Pittsburgh mayor says Fitch uptick reflects city’s health

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Pittsburgh’s sustained financial health is attracting private investment and enabling it to fund neighborhood infrastructure needs, Mayor Bill Peduto said after the city’s latest boost in the capital markets.

Fitch Ratings raised its outlook on the city’s general obligation bonds to positive from stable while maintaining its AA-minus rating. The news came Tuesday as the city was finalizing a $50 million negotiated bond sale, scheduled for March 12, to help fund its 2020 capital budget.

“The city’s sustained financial health is not only attracting private investment, but also giving us the ability to reinvest in infrastructure needs across every Pittsburgh neighborhood," said Mayor Bill Peduto.

Fitch’s revision “reflects the expansion of the local economy due to significant private investment and rebuilding efforts that have bolstered the city's revenue growth prospects,” the rating agency said.

Its findings "incorporate the city's very strong operating performance, including its exceptionally strong ability to manage through downturns, given its very high reserve cushion and significant independent legal ability to increase revenues.”

Peduto noted Fitch’s praise of the city’s commitment to financial overhaul since emerging two years ago from Pennsylvania’s so-called Act 47 workout program for distressed communities. “The city has since formalized many of the fiscal policies that were in place during the oversight period,” Fitch said.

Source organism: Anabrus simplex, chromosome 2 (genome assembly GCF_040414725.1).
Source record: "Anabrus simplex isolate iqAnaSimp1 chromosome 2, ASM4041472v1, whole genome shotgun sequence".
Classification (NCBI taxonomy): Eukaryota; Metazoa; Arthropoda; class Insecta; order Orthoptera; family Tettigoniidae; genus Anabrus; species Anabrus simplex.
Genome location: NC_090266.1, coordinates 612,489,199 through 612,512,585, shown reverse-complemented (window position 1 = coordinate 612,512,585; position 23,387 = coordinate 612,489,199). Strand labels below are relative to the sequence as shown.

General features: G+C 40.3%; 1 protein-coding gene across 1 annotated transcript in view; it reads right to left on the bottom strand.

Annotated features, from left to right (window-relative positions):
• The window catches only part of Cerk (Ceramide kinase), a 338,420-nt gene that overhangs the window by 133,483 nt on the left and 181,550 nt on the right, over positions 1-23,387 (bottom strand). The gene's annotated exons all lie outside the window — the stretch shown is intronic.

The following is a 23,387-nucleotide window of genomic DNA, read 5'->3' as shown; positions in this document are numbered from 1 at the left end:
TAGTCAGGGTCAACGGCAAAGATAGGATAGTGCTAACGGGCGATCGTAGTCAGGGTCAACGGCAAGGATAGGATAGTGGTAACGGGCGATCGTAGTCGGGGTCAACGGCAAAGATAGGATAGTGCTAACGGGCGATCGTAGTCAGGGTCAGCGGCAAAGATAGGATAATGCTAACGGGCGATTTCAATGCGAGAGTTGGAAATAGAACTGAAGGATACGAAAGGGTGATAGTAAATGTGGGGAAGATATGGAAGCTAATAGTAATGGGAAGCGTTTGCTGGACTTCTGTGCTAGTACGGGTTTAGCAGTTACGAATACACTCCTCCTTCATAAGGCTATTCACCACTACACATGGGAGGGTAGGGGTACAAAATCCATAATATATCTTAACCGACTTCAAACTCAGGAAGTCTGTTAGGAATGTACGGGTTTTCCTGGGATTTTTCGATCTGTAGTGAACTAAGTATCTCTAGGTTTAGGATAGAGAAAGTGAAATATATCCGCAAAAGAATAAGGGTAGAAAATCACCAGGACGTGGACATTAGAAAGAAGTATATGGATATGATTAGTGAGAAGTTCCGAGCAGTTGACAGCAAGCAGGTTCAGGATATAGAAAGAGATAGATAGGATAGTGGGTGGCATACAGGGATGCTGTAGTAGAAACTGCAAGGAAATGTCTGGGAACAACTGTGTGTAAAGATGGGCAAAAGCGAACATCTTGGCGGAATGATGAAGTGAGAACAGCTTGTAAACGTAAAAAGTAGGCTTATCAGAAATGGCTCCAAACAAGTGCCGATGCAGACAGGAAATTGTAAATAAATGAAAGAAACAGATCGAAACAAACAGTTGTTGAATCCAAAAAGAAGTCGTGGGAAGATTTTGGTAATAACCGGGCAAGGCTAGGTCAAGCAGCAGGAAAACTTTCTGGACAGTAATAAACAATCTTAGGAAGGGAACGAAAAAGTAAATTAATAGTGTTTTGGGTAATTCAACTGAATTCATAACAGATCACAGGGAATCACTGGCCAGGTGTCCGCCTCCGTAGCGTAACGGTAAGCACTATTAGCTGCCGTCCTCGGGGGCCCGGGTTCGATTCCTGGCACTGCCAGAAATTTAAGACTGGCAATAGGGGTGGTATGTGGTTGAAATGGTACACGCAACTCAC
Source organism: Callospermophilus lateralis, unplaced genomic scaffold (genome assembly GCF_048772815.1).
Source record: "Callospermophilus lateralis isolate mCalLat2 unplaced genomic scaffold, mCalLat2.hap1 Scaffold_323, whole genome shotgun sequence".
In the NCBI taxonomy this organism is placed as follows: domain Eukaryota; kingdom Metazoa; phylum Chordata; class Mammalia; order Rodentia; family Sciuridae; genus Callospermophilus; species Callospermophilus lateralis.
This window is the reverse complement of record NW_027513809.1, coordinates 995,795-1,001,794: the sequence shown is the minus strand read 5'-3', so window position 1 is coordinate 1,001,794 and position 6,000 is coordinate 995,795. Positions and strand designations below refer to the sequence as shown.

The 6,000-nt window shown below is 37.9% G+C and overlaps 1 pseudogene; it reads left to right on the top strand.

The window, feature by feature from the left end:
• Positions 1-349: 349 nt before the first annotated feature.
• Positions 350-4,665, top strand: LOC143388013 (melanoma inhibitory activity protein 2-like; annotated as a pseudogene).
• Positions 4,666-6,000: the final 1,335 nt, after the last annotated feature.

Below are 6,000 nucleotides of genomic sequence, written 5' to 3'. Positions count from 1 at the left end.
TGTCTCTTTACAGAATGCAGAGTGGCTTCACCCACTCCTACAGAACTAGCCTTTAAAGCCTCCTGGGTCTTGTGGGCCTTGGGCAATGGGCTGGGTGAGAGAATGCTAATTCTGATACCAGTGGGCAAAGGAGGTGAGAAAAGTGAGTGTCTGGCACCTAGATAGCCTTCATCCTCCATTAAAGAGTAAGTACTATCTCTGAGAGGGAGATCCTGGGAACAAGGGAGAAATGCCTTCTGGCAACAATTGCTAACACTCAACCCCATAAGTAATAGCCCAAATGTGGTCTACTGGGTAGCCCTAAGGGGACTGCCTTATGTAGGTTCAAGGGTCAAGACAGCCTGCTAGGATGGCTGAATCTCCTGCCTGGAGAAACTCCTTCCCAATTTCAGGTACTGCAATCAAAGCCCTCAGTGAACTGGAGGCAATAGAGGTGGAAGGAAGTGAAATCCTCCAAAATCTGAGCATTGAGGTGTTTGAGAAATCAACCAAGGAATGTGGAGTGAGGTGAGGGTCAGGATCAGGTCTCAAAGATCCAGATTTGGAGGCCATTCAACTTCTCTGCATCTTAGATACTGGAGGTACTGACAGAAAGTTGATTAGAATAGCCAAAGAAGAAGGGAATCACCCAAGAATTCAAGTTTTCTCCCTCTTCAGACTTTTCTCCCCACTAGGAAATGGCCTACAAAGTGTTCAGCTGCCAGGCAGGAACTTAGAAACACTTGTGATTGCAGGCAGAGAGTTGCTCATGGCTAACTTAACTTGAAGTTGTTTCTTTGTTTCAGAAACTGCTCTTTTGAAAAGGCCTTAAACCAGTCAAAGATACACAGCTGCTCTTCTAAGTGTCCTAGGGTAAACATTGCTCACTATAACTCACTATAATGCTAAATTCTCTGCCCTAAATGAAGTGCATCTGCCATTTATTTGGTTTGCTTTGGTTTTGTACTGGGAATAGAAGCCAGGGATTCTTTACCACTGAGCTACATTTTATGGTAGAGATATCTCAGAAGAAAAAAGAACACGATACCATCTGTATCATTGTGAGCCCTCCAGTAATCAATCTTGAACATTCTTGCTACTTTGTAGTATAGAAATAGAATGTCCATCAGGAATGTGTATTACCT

In addition, Fitch affirmed at AA-minus the city’s $104 million Series 2012 A and B general obligation issuance, and $174 million in Series 1998C GO pension bonds.

S&P Global Ratings also affirmed its AA-minus rating for Pennsylvania’s second-largest city while maintaining its stable outlook.

“Pittsburgh's financial position is strong, despite pressures from long-term liabilities,” S&P said. “With debt-reduction goals met in 2019, the city continues to focus on improving its pension funding. However, we anticipate these liabilities will remain a credit pressure in the near term.”

Pittsburgh in 2003 was on the brink of bankruptcy, the only major U.S. city whose bonds were junk. It laid off nearly 500 employees, including 100 police officers. It closed recreation centers and swimming pools, and eliminated services including mounted police patrols.

It has since received multiple upgrades from bond rating agencies after transforming from a Rust Belt city to an “eds and meds” center focused on higher education, healthcare, financial services and technology.

The University of Pittsburgh and Carnegie Mellon University are among its largest regional employers.

Over the past 15 years, Fitch said, citing city data, technology has expanded to roughly 2,400 firms that employ more than 90,000 people. Pittsburgh reported $550 million in private investment in 2018, primarily for autonomous vehicles and robotics firms. That followed a record $688 million of private investment in 2017 from firms that included Google, Uber ATC, Amazon and Apple.

The city had also operated under a second overseer, the Intergovernmental Cooperation Authority, which the state legislature created in 2004 to work jointly with the Act 47 team.

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